We are unable to build, even by computer algorithm, any general way to contextualize our ideas up to the Absolute (whether the absolute is real or not, that is not the point), and we must re-enter the semantics ourselves into the computer programs, at almost every new level, as we do in expert systems. (This sort of concern led the later Kurt Gödel to theism.)

Finally, we don’t know what consciousness is, or where it comes from. The current scientific guess, as best I can make out, is that consciousness is a certain level of the complexity of matter. This is pretty much gibberish — really it is a belief, only this time, it is the belief of some scientists.

When we combine all the questions about this area, from personal need and experience, to systematic failure in the rationality underneath the opposing scientific explanations, and the reappearance of this dilemma in each new historical era, then the only logical, scientific position is agnosticism: that it is not possible, or may not be possible, to know.

213

Hidari 10.08.12 at 6:32 pm

@211

“You can’t be rational in an irrational world: it’s not rational.”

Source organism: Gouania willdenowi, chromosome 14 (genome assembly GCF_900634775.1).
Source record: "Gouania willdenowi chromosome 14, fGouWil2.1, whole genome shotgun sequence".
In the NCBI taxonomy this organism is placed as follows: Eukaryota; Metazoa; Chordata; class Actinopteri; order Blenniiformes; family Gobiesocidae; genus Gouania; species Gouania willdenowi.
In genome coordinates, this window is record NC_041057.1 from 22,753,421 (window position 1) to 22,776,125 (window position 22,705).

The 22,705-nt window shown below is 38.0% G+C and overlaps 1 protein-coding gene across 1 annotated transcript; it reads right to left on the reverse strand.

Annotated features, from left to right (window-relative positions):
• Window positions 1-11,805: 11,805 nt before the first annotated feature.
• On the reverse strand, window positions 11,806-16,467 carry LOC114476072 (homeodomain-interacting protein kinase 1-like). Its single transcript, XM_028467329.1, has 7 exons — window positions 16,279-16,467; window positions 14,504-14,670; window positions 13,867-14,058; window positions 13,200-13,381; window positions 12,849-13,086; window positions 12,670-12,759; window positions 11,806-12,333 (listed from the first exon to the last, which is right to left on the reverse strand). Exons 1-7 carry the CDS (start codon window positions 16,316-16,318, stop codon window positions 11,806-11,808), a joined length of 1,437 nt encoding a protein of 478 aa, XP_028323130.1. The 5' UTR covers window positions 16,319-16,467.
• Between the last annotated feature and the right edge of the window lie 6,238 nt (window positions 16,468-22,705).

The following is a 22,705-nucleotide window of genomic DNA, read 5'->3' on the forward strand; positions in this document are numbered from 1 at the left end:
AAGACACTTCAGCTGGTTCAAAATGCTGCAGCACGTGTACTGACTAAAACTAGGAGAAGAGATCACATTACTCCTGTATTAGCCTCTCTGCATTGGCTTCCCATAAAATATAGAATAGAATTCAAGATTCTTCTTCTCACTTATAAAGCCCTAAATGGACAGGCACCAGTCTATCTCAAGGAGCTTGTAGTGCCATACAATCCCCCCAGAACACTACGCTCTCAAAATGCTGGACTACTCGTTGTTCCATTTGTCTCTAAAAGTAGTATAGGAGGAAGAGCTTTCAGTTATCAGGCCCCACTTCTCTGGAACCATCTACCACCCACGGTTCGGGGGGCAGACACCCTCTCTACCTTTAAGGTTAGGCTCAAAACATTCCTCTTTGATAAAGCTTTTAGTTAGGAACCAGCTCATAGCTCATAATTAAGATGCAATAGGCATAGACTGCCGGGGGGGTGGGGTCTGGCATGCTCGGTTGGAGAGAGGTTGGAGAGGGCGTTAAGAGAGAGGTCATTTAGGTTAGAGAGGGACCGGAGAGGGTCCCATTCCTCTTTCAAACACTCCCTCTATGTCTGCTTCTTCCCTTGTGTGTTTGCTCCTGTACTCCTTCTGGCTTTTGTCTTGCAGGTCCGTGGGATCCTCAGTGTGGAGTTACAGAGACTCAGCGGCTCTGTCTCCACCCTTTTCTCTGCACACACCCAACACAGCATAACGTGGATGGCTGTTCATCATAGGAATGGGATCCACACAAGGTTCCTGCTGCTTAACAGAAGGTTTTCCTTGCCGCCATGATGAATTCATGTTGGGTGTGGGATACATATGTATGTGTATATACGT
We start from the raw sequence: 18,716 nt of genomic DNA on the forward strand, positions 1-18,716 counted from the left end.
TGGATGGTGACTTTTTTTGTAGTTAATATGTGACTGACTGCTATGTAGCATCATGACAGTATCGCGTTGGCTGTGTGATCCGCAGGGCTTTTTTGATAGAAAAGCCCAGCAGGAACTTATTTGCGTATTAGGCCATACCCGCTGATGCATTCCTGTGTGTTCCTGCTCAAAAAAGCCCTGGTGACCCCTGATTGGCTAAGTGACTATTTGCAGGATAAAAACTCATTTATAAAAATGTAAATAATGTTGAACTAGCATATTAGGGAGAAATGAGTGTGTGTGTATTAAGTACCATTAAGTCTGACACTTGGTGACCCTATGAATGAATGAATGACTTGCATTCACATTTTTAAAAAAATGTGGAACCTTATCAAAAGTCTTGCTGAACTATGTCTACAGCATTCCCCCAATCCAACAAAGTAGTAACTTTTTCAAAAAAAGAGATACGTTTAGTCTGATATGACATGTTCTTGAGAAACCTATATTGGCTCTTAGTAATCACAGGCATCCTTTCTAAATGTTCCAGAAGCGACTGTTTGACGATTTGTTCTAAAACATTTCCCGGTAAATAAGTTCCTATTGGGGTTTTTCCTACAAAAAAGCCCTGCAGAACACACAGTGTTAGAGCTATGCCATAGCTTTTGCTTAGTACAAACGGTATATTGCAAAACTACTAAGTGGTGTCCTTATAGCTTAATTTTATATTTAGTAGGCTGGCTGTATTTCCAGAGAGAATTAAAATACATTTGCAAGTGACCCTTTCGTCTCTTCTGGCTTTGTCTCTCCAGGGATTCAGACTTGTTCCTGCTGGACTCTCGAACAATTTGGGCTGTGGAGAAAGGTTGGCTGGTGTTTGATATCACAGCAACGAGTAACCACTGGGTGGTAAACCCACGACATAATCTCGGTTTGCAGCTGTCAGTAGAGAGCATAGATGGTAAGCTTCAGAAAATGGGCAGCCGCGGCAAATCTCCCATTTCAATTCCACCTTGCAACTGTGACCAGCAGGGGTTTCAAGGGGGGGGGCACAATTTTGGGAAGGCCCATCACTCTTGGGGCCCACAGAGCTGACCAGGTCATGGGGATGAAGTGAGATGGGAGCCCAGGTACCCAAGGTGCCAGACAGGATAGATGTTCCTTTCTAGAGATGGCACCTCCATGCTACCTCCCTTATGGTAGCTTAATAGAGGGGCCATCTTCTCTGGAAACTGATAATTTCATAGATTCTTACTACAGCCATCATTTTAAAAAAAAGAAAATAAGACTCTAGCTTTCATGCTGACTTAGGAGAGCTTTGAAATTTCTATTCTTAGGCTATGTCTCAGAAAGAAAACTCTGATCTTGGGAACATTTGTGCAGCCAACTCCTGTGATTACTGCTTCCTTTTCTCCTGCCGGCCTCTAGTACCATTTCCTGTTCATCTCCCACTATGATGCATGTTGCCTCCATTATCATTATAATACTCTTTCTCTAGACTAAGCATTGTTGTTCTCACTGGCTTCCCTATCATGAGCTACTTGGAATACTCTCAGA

(John Cage)

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Salem 10.08.12 at 6:32 pm

Phil started with a strong, bold claim – that it’s “logically impossible” to find (dis)confirmatory evidence of many true and useful things. This has now been pared back to a weak and shaky claim – that it’s more congenial to hang out with people who share our unchallenged assumptions than to check whether the outside world matches our theorising.

I find the parallels with religious arguments amusing. The only reason religious people claim this stuff is a “metaphor” is because it’s been debunked. If Jesus came down from heaven tomorrow and started healing the sick and raising the dead for real, Christians would not be saying that this disproves Christianity because it’s only meant to be a metaphor! It’s the Two-Step of Triviality all over again.